Make Your Own Circle Packing Ornaments Part II: Generating a random circle packing in koebepy.

This post is part II of a three part series. Several years ago I collaborated with my friend and colleague, JMU mathematician (and all around 3D printing empress extraordinaire) Laura Taalman (known to many as mathgrrl) on a set of circle packing ornaments for Christmas. Recently, I saw this great video of the production of a lovely tesselation and saw our circle packing ornaments in the background of the video. It seems as good a time as any to write a tutorial on how you can make these yourself. This three part post is written in collaboration with Laura.

This is Part II of a three part series.

To follow along at home for this part you will need Jupyter notebooks and koebepy running.

All images and the video for this post were created using koebepy. A Jupyter notebook containing all the code for this post is available at the end under the “Files” heading.

Overview of the ornament generation algorithm

The circle packing theorem, as described in part I, guarantees that if we have a triangulation of a sphere there exists a circle packing whose tangency graph is our triangulation. Furthermore, there are known algorithms for computing circle packings from a given triangulation (maybe a future post could discuss some of these). As we saw in part I, an algorithm that can pack the interior of the unit disk, or equivalently produce a maximal packing of the hyperbolic plane in the Poincare disk model, can be used to produce circle packings for the sphere as well. We simply stereographically project the pattern back to the sphere. This is good, because there aren’t really any algorithms for computing circle packings on the sphere itself. All of them either pack in the Euclidean plane, or produce packings in the hyperbolic plane. Koebepy implements an algorithm for circle packing on the hyperbolic plane, which is simply a translation into Python of a Java version from Ken Stephenson’s fully featured, open source circle packing application CirclePack. The main steps of the algorithm are as follows.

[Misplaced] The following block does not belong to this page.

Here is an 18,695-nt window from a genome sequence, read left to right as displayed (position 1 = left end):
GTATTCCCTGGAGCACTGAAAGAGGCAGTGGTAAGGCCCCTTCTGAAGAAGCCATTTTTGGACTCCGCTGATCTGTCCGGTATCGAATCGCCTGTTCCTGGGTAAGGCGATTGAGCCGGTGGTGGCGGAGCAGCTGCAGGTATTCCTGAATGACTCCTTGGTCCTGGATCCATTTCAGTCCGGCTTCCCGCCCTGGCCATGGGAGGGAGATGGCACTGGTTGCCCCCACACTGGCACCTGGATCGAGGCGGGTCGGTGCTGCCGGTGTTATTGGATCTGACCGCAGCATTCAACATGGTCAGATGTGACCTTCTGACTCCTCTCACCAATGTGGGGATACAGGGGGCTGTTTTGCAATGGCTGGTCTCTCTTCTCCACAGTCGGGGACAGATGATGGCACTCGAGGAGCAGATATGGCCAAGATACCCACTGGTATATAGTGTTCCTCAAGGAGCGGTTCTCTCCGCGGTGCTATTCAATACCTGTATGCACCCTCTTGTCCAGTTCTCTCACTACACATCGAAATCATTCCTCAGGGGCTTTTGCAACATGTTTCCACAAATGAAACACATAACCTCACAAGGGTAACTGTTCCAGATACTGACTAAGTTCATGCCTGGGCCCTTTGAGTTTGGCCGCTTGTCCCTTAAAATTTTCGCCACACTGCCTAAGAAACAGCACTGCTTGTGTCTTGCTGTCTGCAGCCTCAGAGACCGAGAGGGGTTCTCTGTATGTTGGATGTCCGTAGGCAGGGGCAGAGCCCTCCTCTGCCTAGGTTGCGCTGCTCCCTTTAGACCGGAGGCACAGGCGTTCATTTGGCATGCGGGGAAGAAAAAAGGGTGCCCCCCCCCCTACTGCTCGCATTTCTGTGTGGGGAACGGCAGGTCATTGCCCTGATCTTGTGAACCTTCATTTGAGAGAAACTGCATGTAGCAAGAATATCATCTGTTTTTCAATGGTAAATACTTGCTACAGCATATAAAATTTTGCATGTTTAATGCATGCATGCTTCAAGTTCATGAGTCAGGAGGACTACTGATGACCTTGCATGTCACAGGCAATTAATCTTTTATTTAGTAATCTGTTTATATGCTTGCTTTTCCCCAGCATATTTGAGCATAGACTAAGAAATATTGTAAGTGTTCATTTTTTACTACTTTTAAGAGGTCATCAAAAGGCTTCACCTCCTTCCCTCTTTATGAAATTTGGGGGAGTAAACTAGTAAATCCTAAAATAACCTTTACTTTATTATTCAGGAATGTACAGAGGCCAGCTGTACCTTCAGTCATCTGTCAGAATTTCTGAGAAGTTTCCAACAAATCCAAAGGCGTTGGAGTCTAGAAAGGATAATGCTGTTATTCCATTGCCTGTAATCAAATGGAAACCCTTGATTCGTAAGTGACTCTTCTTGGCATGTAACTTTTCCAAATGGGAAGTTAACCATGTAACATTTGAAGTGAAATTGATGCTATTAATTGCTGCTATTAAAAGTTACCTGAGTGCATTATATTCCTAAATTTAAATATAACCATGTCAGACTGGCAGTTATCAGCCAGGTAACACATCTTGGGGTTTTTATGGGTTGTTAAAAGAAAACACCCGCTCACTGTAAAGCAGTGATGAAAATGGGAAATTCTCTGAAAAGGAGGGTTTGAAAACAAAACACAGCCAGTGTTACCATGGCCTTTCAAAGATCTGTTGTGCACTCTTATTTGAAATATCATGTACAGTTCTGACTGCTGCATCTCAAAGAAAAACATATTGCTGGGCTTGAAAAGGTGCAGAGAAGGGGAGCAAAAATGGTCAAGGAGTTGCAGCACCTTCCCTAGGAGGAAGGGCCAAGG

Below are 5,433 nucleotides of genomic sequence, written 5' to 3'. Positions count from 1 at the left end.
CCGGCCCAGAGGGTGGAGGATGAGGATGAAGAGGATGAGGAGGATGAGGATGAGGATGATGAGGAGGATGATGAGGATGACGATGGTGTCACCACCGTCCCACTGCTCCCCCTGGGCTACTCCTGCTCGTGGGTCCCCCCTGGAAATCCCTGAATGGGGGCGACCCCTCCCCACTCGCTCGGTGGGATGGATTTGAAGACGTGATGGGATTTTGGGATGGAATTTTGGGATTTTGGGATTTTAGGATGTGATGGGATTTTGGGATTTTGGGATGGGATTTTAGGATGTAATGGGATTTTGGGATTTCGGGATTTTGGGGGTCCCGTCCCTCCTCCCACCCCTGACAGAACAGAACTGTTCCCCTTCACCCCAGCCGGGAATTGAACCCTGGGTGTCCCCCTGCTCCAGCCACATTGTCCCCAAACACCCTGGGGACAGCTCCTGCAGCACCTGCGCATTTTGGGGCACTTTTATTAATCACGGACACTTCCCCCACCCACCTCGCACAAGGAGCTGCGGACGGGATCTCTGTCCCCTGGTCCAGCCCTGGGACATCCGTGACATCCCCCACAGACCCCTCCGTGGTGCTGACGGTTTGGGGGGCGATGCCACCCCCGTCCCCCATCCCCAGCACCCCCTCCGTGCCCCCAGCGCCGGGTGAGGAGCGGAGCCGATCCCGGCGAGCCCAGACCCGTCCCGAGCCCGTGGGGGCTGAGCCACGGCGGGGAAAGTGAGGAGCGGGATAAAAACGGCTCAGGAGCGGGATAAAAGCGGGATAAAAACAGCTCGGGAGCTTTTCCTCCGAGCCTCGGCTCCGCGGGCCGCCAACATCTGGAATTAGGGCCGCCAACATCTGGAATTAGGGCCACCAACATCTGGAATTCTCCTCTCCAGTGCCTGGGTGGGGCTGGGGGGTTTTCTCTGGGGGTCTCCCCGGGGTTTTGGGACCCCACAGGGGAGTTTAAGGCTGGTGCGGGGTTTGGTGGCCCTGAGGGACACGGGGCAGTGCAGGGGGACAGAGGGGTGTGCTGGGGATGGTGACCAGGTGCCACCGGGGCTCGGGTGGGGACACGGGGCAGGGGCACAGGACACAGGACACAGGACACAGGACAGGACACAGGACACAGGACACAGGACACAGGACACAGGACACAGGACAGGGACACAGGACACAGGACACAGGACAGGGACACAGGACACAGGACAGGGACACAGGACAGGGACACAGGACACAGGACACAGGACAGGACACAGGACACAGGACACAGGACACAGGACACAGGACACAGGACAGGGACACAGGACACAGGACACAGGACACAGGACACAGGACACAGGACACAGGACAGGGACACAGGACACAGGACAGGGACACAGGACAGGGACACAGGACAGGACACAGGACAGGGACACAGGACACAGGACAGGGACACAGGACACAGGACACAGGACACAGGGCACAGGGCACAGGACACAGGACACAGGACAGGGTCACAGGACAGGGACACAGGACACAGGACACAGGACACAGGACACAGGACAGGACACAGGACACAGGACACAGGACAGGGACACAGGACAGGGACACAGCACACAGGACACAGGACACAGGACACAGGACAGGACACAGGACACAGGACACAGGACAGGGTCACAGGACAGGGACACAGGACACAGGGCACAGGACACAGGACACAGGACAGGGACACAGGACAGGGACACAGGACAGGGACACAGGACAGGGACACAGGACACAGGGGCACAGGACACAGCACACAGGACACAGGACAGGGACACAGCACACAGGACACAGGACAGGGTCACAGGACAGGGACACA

1. Generate a random triangulation that is homeomorphic to a sphere (i.e. a polyhedron made up entirely of triangles).
  2. Remove one face of the polyhedron (poke a hole in it, essentially) to make it a disk.
  3. Use the hyperbolic circle packing algorithm to maximally pack the hyperbolic plane \mathbb{H}^2 and realize it as a set of circles in the Poincaré disk model of the \mathbb{H}^2 situated in the unit disk in the Euclidean plane \mathbb{E}^2.
  4. Stereographically project this back to the sphere.
  5. Find and apply a Möbius transformation that makes our circle packing look pleasing.

Along the way we will use a couple of tools from koebepy that make the code very easy. Koebepy already has routines for generating random triangulations, data structures for representing triangle meshes and modifying them via operations like removing a vertex, producing hyperbolic circle packings, etc. It also has a lot of geometric objects that allow us to do easy synthetic geometry in code. Currently, because it was developed by John to support his own idiosyncratic research, there is nearly no documentation anywhere available (this really needs to be fixed, and its on the todo list), but this post will expound on some of the design of koebepy as we go. Koebepy also has facilities for visualization within a Jupyter notebook and animations. These are built on top of the p5.js JavaScript Processing library, but you don’t have to know anything about Processing or JavaScript to use them. The goal of koebepy’s visualization interface is ease-of-use over power. It provides essentially none of the typical graphics tools. You just tell it what geometric objects you want drawn, and it draws them for you. Think of it more like a code version of Geogebra (although it doesn’t even implement an object dependency graph) than a full fledged graphics library.

Generating and viewing a random triangulation

Ok, so let’s get started. The first thing we need to do is generate a random triangulation. The algorithm that koebepy implements for this is really simple. Given a desired number of vertices N, koebepy uniformly samples the unit sphere N times to come up with a set S of 3D points. It then computes the convex hull \textrm{conv}(S). The convex hull is the smallest convex polyhedron containing all the points and has the property that (generically) the vertices of the polyhedron are precisely the points in S., since all our points are on the sphere and the sphere is itself convex. The word “generically” here means that this property holds so long as no four of our points happen to lie on the same plane in \mathbb{E}^3. This occurs with probability zero (of course since we’re doing this on a computer and are thus using a pseudorandom number generator, the probability isn’t exactly zero, but it is very, very small). Also generically, the faces of the convex hull are all triangles, so this method (with high probability) produces a polyhedron with N vertices comprised entirely of triangles. Exactly what we need!

Here’s the koebepy code to produce the random triangulation with some inline comments.

from koebe.algorithms.incrementalConvexHull import randomConvexHullE3

N = 100 # The number of vertices we want

# Get a random convex polyhedron with N vertices:
rando = randomConvexHullE3(N) 

That’s it!